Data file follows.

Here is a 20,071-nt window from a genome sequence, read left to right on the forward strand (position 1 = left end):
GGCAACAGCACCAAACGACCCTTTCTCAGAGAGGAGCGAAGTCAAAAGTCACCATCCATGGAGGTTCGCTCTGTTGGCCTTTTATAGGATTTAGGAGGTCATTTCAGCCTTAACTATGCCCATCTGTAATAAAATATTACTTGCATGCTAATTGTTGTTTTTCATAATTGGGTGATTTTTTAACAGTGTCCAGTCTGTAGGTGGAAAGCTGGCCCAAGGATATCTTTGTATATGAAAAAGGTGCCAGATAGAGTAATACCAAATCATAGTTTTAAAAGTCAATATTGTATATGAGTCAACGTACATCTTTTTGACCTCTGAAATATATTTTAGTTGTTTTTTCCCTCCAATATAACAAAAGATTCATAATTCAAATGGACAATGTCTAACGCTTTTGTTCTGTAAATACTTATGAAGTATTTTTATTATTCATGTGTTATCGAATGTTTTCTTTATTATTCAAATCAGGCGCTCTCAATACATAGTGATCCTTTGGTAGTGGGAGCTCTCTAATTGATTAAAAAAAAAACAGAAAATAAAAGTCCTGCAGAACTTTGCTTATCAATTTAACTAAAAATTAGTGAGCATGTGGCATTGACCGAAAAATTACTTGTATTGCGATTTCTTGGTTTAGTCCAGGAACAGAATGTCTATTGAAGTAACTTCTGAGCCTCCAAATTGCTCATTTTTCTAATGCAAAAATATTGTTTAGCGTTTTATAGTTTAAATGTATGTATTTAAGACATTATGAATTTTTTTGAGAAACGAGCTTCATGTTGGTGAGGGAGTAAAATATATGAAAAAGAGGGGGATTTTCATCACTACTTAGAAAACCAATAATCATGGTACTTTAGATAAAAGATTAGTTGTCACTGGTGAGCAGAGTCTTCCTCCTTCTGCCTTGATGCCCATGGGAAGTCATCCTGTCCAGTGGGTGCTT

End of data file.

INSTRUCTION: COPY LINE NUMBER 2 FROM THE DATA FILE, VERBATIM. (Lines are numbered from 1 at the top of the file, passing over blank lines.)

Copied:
GGCAACAGCACCAAACGACCCTTTCTCAGAGAGGAGCGAAGTCAAAAGTCACCATCCATGGAGGTTCGCTCTGTTGGCCTTTTATAGGATTTAGGAGGTCATTTCAGCCTTAACTATGCCCATCTGTAATAAAATATTACTTGCATGCTAATTGTTGTTTTTCATAATTGGGTGATTTTTTAACAGTGTCCAGTCTGTAGGTGGAAAGCTGGCCCAAGGATATCTTTGTATATGAAAAAGGTGCCAGATAGAGTAATACCAAATCATAGTTTTAAAAGTCAATATTGTATATGAGTCAACGTACATCTTTTTGACCTCTGAAATATATTTTAGTTGTTTTTTCCCTCCAATATAACAAAAGATTCATAATTCAAATGGACAATGTCTAACGCTTTTGTTCTGTAAATACTTATGAAGTATTTTTATTATTCATGTGTTATCGAATGTTTTCTTTATTATTCAAATCAGGCGCTCTCAATACATAGTGATCCTTTGGTAGTGGGAGCTCTCTAATTGATTAAAAAAAAAACAGAAAATAAAAGTCCTGCAGAACTTTGCTTATCAATTTAACTAAAAATTAGTGAGCATGTGGCATTGACCGAAAAATTACTTGTATTGCGATTTCTTGGTTTAGTCCAGGAACAGAATGTCTATTGAAGTAACTTCTGAGCCTCCAAATTGCTCATTTTTCTAATGCAAAAATATTGTTTAGCGTTTTATAGTTTAAATGTATGTATTTAAGACATTATGAATTTTTTTGAGAAACGAGCTTCATGTTGGTGAGGGAGTAAAATATATGAAAAAGAGGGGGATTTTCATCACTACTTAGAAAACCAATAATCATGGTACTTTAGATAAAAGATTAGTTGTCACTGGTGAGCAGAGTCTTCCTCCTTCTGCCTTGATGCCCATGGGAAGTCATCCTGTCCAGTGGGTGCTT